Exhibit One: the airport. The Happiness products and a "Munchies" sign above snacks that were for sale were among the few hints that Colorado has embraced pot. Dispensaries are concentrated in downtown Denver and Boulder.

"The airport put a ban on dispensaries and wouldn't allow any cannabis smoking lounges," said Saray Brunett, the saleswoman at Taspen's Organics kiosk. She said the kiosk owner is applying for a license to add cannabis to other products the operation sells off-site.

Brunett said she uses "Golden" cannabis at home because it brings euphoria but doesn't cause "cloudiness" that would interfere with her job.

The cannabis business, though booming, is subtle and tucked away in many places. The colorful "Marijuana Tourism Map" put out by Kush Tours is not among the hundreds of brochures displayed at hotels, car rental places, and the airport. A Denver Avis representative said that pamphlet, which marks 27 locations in the city, is kept behind the counter and provided to visitors who ask, due to instructions from the corporate level.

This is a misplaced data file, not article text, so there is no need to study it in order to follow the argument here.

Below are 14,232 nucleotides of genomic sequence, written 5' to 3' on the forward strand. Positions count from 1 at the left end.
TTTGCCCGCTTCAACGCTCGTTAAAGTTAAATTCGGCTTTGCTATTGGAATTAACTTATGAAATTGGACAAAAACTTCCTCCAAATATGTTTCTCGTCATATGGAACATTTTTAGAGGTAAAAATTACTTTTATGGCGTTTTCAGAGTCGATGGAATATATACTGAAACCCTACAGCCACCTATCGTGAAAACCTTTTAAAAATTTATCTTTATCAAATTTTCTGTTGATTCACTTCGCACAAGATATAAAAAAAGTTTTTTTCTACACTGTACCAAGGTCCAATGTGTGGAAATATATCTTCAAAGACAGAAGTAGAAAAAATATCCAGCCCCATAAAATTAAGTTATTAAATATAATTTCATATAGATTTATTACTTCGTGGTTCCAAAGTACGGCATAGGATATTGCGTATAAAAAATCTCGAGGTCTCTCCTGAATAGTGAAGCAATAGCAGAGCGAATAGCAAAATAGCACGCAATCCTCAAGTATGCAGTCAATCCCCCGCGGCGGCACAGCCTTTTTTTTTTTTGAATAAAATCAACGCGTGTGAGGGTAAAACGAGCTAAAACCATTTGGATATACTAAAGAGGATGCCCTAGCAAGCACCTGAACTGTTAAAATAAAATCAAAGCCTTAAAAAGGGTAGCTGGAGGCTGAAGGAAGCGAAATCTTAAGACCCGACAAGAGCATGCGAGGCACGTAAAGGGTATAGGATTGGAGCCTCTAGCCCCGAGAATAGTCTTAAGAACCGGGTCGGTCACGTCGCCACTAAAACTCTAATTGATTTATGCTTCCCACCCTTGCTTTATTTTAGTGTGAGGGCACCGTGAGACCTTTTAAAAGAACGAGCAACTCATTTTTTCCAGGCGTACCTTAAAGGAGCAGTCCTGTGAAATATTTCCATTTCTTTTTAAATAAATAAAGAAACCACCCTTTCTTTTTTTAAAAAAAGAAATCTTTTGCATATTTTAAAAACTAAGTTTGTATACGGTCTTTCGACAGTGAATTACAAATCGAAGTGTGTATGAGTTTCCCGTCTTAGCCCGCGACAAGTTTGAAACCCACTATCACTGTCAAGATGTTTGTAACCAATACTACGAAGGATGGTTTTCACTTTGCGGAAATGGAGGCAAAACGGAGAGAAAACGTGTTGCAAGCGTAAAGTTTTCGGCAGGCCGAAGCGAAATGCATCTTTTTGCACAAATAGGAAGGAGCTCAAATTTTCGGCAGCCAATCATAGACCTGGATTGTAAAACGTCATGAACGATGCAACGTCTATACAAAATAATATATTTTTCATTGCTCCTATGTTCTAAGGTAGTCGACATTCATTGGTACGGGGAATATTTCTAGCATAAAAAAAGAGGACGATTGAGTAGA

Only two dispensaries have opened along the popular 16th Street Mall, a mile-long pedestrian-only district in Denver. Because Colorado law bans public consumption and there's a police presence, people are rarely seen smoking joints on the streets.

"It's like any other city," New Jersey Assemblywoman Maria Rodriguez-Gregg, a Republican from Medford, said during the trip.